With ICT Strategy
With ICT Strategy
Imagine if I took my children to an ice-cream bar for a triple scoop but made them choose only one flavour. See the look on their faces as they cast their eyes over the vast array of flavours. Watch them silently mouthing each enticing name and then knit their brow as they mentally play out a competition only one flavour can win. A case for social services for sure!
In the case of ice-cream it seems reasonable to allow a child to sample more than one. After all, everyone should know their favourite ice-cream flavour.
To put it simply, ice-cream is the premise of my argument. Competition between Apple, Microsoft and Google has yielded some amazing developments. However, since we have three a three scoop ice-cream, I suggest we use all three flavours. Trying to select one technology platform is misguided. No technology will provide all the answers. Competition between these technology giants has brought about significant improvements. The benefits for learners are huge. Below is a quick look at the Good and the Bad.
Google have a really neat process for setting, monitoring, collecting and marking learner assignments that is really easy to use. From the teacher’s perspective it is very easy to use and productivity is very fast.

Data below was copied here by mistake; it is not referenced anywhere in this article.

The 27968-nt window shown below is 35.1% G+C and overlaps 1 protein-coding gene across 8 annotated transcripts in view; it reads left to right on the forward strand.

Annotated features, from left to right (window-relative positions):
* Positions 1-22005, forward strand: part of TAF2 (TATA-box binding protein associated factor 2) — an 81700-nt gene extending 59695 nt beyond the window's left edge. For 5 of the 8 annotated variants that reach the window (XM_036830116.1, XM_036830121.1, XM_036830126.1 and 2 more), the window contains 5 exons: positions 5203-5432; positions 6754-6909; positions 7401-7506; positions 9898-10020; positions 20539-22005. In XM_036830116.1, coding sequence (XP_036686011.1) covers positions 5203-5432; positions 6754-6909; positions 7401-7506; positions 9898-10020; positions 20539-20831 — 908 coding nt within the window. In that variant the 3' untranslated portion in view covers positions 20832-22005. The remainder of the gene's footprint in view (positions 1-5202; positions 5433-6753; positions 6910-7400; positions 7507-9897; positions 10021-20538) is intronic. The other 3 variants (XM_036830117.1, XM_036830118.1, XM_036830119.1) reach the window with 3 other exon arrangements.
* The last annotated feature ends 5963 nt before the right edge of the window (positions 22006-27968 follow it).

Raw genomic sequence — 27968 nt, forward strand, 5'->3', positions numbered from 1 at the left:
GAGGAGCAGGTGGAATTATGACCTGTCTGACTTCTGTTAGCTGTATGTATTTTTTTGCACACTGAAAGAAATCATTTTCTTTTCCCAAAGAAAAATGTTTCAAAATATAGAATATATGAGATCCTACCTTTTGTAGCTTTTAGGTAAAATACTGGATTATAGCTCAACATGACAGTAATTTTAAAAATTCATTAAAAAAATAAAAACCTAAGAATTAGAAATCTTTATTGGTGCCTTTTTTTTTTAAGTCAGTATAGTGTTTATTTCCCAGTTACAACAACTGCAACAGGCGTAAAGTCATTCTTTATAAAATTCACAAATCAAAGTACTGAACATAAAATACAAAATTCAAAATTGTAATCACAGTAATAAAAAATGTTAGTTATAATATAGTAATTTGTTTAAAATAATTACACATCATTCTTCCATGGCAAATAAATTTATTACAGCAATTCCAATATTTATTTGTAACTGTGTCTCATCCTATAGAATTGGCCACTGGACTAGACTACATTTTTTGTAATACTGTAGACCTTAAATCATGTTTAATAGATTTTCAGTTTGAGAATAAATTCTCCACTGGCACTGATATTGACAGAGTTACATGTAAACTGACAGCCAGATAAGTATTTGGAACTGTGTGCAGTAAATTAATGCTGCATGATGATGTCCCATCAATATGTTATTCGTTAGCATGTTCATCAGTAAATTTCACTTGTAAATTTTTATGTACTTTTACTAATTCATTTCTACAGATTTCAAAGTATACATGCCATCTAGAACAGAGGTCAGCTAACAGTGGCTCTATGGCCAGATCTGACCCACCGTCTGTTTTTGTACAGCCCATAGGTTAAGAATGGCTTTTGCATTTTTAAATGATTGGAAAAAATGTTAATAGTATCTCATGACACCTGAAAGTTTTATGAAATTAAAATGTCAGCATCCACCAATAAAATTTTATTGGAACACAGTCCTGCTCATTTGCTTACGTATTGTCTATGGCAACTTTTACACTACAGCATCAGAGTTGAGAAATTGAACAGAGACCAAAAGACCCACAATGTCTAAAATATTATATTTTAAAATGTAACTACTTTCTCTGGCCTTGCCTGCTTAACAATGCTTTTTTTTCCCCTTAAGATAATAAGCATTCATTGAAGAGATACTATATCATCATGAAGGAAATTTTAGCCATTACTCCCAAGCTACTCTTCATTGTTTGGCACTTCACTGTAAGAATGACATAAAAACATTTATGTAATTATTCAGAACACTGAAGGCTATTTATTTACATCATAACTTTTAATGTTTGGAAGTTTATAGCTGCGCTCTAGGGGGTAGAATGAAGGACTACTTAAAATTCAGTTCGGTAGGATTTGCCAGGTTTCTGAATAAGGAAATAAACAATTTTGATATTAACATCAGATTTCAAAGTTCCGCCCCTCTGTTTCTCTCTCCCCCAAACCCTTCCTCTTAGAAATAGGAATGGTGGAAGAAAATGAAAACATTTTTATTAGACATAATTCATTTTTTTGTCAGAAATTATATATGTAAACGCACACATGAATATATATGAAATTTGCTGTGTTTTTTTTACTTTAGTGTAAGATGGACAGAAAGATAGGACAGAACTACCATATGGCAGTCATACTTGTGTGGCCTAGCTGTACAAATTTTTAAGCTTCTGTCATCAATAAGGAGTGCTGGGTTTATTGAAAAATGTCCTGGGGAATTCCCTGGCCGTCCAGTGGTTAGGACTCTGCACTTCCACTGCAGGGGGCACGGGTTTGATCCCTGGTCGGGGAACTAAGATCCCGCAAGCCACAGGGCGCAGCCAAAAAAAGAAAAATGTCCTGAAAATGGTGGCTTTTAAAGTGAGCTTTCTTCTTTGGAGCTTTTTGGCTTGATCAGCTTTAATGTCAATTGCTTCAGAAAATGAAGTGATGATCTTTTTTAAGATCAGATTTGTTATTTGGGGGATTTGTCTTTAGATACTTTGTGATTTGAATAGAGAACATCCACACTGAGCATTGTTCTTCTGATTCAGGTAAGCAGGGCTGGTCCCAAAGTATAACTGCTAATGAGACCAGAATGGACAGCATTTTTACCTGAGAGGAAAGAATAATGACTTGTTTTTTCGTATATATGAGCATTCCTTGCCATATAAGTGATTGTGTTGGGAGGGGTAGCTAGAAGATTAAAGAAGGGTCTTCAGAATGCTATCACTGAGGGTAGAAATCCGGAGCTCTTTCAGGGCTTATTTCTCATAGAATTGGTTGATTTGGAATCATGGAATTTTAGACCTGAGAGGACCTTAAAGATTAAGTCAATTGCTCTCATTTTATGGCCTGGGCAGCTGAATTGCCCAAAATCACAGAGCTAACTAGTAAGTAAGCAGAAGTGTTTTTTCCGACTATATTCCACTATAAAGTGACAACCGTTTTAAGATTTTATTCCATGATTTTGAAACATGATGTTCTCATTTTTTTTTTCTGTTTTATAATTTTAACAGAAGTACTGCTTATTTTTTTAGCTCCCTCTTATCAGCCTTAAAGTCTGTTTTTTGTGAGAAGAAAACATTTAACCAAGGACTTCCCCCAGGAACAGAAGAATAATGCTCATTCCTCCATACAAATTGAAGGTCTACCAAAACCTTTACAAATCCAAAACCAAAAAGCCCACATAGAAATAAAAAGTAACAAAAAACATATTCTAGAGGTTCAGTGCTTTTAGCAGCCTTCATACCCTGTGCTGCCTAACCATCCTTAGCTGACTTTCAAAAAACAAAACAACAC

It takes time and quality research to plan a strategy for change in technology. A lot of my work involves shifting culture before we can even look at the ICT. Fear of failure restricts education. I hear a lot about the need to balance freedom with e-safety and good discipline. It makes perfect sense.
Talk about balance in most environments and a period of sage nodding automatically ensues. The trick is to develop policies that are not driven by fear. Start with the end in mind. Establish all the required outcomes, including e-safety and discipline and then see how technology can enhance the outcomes. Do not let fear cloud your thinking.
I believe young people need to be comfortable with a range of technologies. Limiting them to one flavour may be tidy and convenient but it is not the way education works. I suggest that it is not in the interests of young people to compete for their attention. At best their needs are not properly met by a balanced and broad curriculum.
Combining Microsoft, Apple and Google platforms in education is not ugly but it is messy. Messy is difficult to live with but often yields creativity. Creativity is the Holy Grail of education. For the sake of young people these titans need to lay down their weapons in the field of education and combine efforts. Putting aside competition would help schools to provide a broad, technologically rich, learning experience.
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